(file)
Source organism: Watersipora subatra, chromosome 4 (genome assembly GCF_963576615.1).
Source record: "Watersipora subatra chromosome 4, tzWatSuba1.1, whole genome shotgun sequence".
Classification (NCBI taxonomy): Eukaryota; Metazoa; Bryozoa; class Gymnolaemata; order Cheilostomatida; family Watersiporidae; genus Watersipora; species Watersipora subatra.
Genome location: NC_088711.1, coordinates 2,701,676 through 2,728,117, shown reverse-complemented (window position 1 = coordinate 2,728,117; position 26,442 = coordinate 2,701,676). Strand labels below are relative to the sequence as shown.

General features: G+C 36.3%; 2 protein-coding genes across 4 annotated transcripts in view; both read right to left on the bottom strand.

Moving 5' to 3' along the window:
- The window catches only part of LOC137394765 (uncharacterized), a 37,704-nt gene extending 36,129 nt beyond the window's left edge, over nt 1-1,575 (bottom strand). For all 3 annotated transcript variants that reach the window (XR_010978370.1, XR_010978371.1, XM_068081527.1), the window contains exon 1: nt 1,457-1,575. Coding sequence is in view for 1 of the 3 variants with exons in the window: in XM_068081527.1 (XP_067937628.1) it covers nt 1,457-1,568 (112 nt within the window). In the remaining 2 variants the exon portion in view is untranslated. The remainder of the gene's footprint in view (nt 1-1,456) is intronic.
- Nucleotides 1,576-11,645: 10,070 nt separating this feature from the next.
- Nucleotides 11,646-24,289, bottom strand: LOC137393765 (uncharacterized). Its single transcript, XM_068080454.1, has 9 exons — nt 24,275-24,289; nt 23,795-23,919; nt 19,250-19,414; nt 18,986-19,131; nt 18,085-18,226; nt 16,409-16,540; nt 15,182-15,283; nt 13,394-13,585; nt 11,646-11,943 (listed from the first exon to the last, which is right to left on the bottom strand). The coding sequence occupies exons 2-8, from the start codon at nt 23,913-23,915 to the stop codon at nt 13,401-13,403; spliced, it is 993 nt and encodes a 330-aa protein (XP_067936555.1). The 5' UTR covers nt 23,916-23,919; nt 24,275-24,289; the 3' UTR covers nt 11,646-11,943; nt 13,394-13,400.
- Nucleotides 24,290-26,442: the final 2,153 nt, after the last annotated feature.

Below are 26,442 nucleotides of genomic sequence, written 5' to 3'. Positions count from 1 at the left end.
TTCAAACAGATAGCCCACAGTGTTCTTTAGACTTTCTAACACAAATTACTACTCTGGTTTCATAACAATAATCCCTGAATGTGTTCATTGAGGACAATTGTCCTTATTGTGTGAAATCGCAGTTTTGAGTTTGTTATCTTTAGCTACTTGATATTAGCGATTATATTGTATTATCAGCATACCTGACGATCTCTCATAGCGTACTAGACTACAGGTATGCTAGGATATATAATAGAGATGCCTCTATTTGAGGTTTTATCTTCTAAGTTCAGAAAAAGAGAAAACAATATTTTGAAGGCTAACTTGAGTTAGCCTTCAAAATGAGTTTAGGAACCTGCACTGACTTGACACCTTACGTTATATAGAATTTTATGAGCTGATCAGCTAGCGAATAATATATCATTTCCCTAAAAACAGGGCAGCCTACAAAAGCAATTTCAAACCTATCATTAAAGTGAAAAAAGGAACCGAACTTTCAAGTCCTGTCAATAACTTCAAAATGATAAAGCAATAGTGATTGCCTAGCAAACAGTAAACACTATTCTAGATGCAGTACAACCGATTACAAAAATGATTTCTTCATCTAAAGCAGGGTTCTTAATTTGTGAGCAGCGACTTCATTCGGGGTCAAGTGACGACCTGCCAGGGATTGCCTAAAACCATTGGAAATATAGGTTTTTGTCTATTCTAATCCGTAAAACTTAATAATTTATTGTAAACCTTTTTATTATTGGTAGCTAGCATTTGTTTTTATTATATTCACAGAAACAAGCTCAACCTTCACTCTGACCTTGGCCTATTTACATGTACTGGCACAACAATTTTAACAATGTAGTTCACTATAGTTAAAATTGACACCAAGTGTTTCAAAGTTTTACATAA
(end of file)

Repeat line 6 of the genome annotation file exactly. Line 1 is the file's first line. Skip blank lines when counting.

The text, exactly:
Moving 5' to 3' along the window: